In 1891, when Mary Malloy was 15, the plague erupted in Sydney. Her father and two brothers died. Her mother, a nurse, took up a new position in Byron Bay. They travelled from the city on the steamer Ellen Nicoll. The passage was rough and many people were seasick. But not Mary. Decades later, as Mrs Flick-Harrison, she wrote she ‘enjoyed the rough seas’. The boat waited at sea for a few hours before traffic cleared and they could reach the jetty at Main Beach. A queue into town was common even back in 1891. But what also deeply impressed her on that voyage was seeing ‘quite a lot of flying fish’, some of which ‘ended up on the deck’.
The 50 or 60 species of flying fish actually glide through the air. Accelerating underwater at a speed of more than 30 body lengths per second, they dart forward and up, spreading their wide fins like fans. Their tails beat the water 50 times a second. Although their body size is modest (only 150–500mm in length), they soar a distance of one to four hundred metres.
Perhaps the fish are escaping underwater predators such as tuna, only to be exposed to hungry birds like boobies and terns. Maybe they have long distances to travel: large home ranges with scattered hot spots of their favourite prey? Surprisingly little is known about most species. They are vital to indigenous and artisanal fishers throughout the subtropics and tropics in every ocean. But now commercial fishing is making its impact.
One example is in Taiwan, where 14 indigenous groups are officially recognised. One tribe, the Tao, revere the flying fish. Each year, their festivals summon the fish and participants closely supervise the fishing effort. But the Taos are less than two per cent of the population. Other people in Taiwan harvest the fish commercially, processing the eggs as tobiko. This brightly orange, black and green caviar fetches good money in the global sushi market. This take of breeding females is so large that there are now calls for ‘no take’ marine reserves centred on the Taiwanese spawning areas.
The sustainable sushi movement includes tobiko in ‘black box seafood’: a popular product, drawn from poorly understood fishery and as such, unsustainable. Complicating commerce is that Taiwan, like Japan, is a centre for processing. That’s how a Taiwanese or Japanese label ends up on eggs which are freighted in from far away seas. One strange flight for unborn flying fish.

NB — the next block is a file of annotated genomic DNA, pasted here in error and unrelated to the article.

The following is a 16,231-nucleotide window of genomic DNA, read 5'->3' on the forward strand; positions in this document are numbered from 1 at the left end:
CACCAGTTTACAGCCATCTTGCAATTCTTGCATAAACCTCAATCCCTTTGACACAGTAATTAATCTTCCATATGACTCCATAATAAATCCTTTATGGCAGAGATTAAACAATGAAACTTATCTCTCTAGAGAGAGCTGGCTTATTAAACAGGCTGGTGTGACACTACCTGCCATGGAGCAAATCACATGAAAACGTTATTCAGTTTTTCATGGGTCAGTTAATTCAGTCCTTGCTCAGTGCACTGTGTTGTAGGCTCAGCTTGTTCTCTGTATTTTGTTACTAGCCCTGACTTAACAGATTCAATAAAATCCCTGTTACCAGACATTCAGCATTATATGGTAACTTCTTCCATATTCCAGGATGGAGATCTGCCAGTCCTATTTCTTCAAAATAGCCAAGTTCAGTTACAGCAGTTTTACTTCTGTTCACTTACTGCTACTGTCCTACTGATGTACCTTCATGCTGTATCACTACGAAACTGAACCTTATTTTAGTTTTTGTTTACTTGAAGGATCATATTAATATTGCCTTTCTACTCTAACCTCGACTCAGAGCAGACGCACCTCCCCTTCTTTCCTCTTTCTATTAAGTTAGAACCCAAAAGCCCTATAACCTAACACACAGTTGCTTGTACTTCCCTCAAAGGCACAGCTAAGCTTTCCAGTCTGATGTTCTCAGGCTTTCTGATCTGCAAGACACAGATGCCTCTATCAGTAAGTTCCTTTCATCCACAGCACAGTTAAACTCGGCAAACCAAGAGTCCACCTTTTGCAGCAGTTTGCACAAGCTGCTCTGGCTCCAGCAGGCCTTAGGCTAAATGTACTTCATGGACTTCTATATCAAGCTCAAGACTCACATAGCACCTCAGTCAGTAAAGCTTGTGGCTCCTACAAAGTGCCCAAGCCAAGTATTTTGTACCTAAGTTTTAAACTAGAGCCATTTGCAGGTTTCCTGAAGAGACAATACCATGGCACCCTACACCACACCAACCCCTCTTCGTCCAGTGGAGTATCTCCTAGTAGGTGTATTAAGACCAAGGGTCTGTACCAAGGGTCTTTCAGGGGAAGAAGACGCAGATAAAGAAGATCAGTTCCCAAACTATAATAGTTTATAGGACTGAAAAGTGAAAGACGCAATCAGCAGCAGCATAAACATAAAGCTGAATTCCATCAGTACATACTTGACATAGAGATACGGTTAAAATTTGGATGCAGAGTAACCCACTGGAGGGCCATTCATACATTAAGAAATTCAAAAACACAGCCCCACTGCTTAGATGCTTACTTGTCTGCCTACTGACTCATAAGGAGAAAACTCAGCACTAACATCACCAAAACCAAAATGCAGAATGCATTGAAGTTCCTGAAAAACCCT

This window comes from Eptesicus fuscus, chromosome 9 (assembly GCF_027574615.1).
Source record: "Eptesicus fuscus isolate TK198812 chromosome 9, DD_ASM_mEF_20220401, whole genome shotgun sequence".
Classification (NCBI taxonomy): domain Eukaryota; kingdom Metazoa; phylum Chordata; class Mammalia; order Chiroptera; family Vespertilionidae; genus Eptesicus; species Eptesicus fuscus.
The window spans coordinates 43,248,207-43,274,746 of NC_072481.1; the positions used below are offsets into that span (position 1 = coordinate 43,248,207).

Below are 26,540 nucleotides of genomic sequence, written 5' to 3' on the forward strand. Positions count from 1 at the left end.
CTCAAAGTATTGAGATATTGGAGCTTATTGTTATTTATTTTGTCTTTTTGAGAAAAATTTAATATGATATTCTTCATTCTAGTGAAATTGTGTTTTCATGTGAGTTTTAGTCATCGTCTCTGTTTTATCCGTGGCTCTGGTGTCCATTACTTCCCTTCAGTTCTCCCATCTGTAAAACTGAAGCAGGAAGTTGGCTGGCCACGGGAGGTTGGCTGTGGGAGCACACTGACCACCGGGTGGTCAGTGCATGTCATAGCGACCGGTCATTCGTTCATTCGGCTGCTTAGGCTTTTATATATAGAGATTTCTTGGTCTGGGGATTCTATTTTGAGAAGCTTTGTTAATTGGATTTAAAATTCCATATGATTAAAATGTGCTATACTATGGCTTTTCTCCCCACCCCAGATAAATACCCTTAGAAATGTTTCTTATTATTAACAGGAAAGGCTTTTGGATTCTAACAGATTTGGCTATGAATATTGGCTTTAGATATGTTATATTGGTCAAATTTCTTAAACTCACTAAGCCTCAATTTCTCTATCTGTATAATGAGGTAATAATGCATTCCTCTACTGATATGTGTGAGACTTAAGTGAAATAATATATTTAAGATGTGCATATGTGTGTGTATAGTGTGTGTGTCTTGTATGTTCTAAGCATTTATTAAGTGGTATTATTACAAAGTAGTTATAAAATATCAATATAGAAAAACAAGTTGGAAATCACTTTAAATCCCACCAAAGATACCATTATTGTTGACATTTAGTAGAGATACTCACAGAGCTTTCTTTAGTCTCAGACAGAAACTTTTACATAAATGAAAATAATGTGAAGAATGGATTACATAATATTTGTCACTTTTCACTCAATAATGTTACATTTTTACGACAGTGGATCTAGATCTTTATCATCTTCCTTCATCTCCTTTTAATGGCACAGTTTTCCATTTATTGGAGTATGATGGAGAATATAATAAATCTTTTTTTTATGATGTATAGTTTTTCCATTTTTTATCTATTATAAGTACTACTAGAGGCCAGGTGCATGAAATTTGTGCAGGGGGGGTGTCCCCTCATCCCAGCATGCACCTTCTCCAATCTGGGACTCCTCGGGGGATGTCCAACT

Left to themselves, some species of flying fish spawn in great orgies. Others mate in pairs. Some spawn where they spend their whole life – in the open ocean. Others are coastal and spawn in bays or near shore. Some are reported to ride a wave ashore, spawning and returning to the sea as the wave ebbs. All have unique eggs with tendrils that hook onto floating algae, coconuts, logs, pumice or plastics where they drift till hatching.
Flying fish, the Exocoetidae, are deep-time creatures from 65 million years ago. From 12,000 years ago, they starred in the lives and legends of people who settled in Taiwan and then navigated across the great Pacific Ocean.
By the time the great sailors reached Hawaii in AD400, they had spread the name mālolo throughout Polynesia. This also became the name of the first luxury cruise liner, sailing from Honolulu in the 1920s. It’s also the name of the Polynesian seagoing outrigger in Bonville’s historical novel Voyages of Mālolo.
After World War ll, when Heyerdahl and Alsar sailed balsa rafts from South America to Tahiti and Ballina, the crews were awakened by the night flights of flygefisk or volador leaping aboard. Last year, moviegoers glimpsed a similar experience in the films Kon Tiki and The Life of Pi.
Flying fish evoke great wonder and prod our ignorance. Rather than eating the future, ask your sushi bar for a vegetarian alternative. Or to source Icelandic masago (capelin eggs). Talk with your whale-watching boat operator about any local sightings of these iridescent fish. Experience a sustainable soul food event you can write about in your own memoirs.
See more about fish and activism at www.sustainablesushi.net.